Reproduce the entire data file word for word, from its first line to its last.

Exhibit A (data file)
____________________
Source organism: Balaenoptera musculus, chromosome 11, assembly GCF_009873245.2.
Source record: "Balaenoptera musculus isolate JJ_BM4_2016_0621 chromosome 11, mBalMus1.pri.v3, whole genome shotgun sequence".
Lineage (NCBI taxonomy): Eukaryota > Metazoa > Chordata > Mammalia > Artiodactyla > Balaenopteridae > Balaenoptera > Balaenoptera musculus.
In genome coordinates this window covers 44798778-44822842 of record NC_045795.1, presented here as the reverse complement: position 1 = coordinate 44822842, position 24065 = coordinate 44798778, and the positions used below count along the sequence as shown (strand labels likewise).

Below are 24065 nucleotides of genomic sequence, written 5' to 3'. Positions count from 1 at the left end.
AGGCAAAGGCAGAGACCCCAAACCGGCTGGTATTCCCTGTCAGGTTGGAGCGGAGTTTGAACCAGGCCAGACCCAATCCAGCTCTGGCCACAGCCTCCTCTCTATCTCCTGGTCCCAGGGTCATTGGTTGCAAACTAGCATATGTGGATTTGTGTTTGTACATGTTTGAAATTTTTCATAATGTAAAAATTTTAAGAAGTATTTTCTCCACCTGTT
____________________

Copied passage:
Source organism: Balaenoptera musculus, chromosome 11, assembly GCF_009873245.2.
Source record: "Balaenoptera musculus isolate JJ_BM4_2016_0621 chromosome 11, mBalMus1.pri.v3, whole genome shotgun sequence".
Lineage (NCBI taxonomy): Eukaryota > Metazoa > Chordata > Mammalia > Artiodactyla > Balaenopteridae > Balaenoptera > Balaenoptera musculus.
In genome coordinates this window covers 44798778-44822842 of record NC_045795.1, presented here as the reverse complement: position 1 = coordinate 44822842, position 24065 = coordinate 44798778, and the positions used below count along the sequence as shown (strand labels likewise).

Below are 24065 nucleotides of genomic sequence, written 5' to 3'. Positions count from 1 at the left end.
AGGCAAAGGCAGAGACCCCAAACCGGCTGGTATTCCCTGTCAGGTTGGAGCGGAGTTTGAACCAGGCCAGACCCAATCCAGCTCTGGCCACAGCCTCCTCTCTATCTCCTGGTCCCAGGGTCATTGGTTGCAAACTAGCATATGTGGATTTGTGTTTGTACATGTTTGAAATTTTTCATAATGTAAAAATTTTAAGAAGTATTTTCTCCACCTGTT